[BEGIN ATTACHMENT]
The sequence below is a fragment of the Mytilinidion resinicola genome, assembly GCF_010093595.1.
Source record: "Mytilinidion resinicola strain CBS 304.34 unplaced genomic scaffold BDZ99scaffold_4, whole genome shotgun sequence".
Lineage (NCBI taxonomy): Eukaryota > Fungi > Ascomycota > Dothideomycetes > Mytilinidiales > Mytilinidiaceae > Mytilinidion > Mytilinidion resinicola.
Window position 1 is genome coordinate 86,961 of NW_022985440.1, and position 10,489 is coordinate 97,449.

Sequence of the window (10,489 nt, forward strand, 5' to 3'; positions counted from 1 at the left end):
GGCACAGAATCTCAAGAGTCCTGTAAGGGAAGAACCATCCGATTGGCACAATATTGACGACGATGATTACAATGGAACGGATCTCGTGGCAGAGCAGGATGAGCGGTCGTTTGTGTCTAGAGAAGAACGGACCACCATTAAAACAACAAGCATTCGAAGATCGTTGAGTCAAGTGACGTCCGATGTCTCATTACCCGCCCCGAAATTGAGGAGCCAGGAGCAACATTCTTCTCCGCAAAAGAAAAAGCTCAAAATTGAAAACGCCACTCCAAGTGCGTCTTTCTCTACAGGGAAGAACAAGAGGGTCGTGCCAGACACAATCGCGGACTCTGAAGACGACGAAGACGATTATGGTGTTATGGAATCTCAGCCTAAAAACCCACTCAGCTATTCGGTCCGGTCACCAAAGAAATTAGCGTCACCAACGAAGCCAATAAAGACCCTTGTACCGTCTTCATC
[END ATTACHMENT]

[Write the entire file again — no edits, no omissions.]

The sequence below is a fragment of the Mytilinidion resinicola genome, assembly GCF_010093595.1.
Source record: "Mytilinidion resinicola strain CBS 304.34 unplaced genomic scaffold BDZ99scaffold_4, whole genome shotgun sequence".
Lineage (NCBI taxonomy): Eukaryota > Fungi > Ascomycota > Dothideomycetes > Mytilinidiales > Mytilinidiaceae > Mytilinidion > Mytilinidion resinicola.
Window position 1 is genome coordinate 86,961 of NW_022985440.1, and position 10,489 is coordinate 97,449.

Sequence of the window (10,489 nt, forward strand, 5' to 3'; positions counted from 1 at the left end):
GGCACAGAATCTCAAGAGTCCTGTAAGGGAAGAACCATCCGATTGGCACAATATTGACGACGATGATTACAATGGAACGGATCTCGTGGCAGAGCAGGATGAGCGGTCGTTTGTGTCTAGAGAAGAACGGACCACCATTAAAACAACAAGCATTCGAAGATCGTTGAGTCAAGTGACGTCCGATGTCTCATTACCCGCCCCGAAATTGAGGAGCCAGGAGCAACATTCTTCTCCGCAAAAGAAAAAGCTCAAAATTGAAAACGCCACTCCAAGTGCGTCTTTCTCTACAGGGAAGAACAAGAGGGTCGTGCCAGACACAATCGCGGACTCTGAAGACGACGAAGACGATTATGGTGTTATGGAATCTCAGCCTAAAAACCCACTCAGCTATTCGGTCCGGTCACCAAAGAAATTAGCGTCACCAACGAAGCCAATAAAGACCCTTGTACCGTCTTCATC